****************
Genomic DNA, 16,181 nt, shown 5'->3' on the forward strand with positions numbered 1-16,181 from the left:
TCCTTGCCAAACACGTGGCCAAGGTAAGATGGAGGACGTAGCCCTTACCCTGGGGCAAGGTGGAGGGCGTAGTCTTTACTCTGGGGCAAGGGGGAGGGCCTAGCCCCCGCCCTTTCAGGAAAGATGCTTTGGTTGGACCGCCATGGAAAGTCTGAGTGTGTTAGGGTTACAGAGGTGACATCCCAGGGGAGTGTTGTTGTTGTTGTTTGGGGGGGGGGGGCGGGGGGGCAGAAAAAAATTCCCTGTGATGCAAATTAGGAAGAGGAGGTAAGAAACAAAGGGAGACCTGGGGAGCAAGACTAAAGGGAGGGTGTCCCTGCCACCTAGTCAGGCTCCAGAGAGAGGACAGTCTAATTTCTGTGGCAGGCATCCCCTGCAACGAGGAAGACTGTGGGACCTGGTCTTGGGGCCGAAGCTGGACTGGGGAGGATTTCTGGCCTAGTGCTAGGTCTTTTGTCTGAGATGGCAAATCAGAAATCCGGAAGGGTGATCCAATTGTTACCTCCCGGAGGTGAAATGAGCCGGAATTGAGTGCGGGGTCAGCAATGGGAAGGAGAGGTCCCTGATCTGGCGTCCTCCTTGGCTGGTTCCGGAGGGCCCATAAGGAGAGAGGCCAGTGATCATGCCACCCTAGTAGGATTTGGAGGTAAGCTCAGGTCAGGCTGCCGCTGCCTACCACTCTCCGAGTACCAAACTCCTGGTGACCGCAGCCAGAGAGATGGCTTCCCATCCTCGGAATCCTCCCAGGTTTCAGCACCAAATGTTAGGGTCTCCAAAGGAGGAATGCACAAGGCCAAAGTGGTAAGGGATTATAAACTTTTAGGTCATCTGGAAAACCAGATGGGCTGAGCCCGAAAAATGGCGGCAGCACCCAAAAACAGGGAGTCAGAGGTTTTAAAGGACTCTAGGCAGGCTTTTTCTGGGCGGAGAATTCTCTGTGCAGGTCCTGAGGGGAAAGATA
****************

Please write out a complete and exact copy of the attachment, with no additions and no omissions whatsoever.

Genomic DNA, 16,181 nt, shown 5'->3' on the forward strand with positions numbered 1-16,181 from the left:
TCCTTGCCAAACACGTGGCCAAGGTAAGATGGAGGACGTAGCCCTTACCCTGGGGCAAGGTGGAGGGCGTAGTCTTTACTCTGGGGCAAGGGGGAGGGCCTAGCCCCCGCCCTTTCAGGAAAGATGCTTTGGTTGGACCGCCATGGAAAGTCTGAGTGTGTTAGGGTTACAGAGGTGACATCCCAGGGGAGTGTTGTTGTTGTTGTTTGGGGGGGGGGGGCGGGGGGGCAGAAAAAAATTCCCTGTGATGCAAATTAGGAAGAGGAGGTAAGAAACAAAGGGAGACCTGGGGAGCAAGACTAAAGGGAGGGTGTCCCTGCCACCTAGTCAGGCTCCAGAGAGAGGACAGTCTAATTTCTGTGGCAGGCATCCCCTGCAACGAGGAAGACTGTGGGACCTGGTCTTGGGGCCGAAGCTGGACTGGGGAGGATTTCTGGCCTAGTGCTAGGTCTTTTGTCTGAGATGGCAAATCAGAAATCCGGAAGGGTGATCCAATTGTTACCTCCCGGAGGTGAAATGAGCCGGAATTGAGTGCGGGGTCAGCAATGGGAAGGAGAGGTCCCTGATCTGGCGTCCTCCTTGGCTGGTTCCGGAGGGCCCATAAGGAGAGAGGCCAGTGATCATGCCACCCTAGTAGGATTTGGAGGTAAGCTCAGGTCAGGCTGCCGCTGCCTACCACTCTCCGAGTACCAAACTCCTGGTGACCGCAGCCAGAGAGATGGCTTCCCATCCTCGGAATCCTCCCAGGTTTCAGCACCAAATGTTAGGGTCTCCAAAGGAGGAATGCACAAGGCCAAAGTGGTAAGGGATTATAAACTTTTAGGTCATCTGGAAAACCAGATGGGCTGAGCCCGAAAAATGGCGGCAGCACCCAAAAACAGGGAGTCAGAGGTTTTAAAGGACTCTAGGCAGGCTTTTTCTGGGCGGAGAATTCTCTGTGCAGGTCCTGAGGGGAAAGATA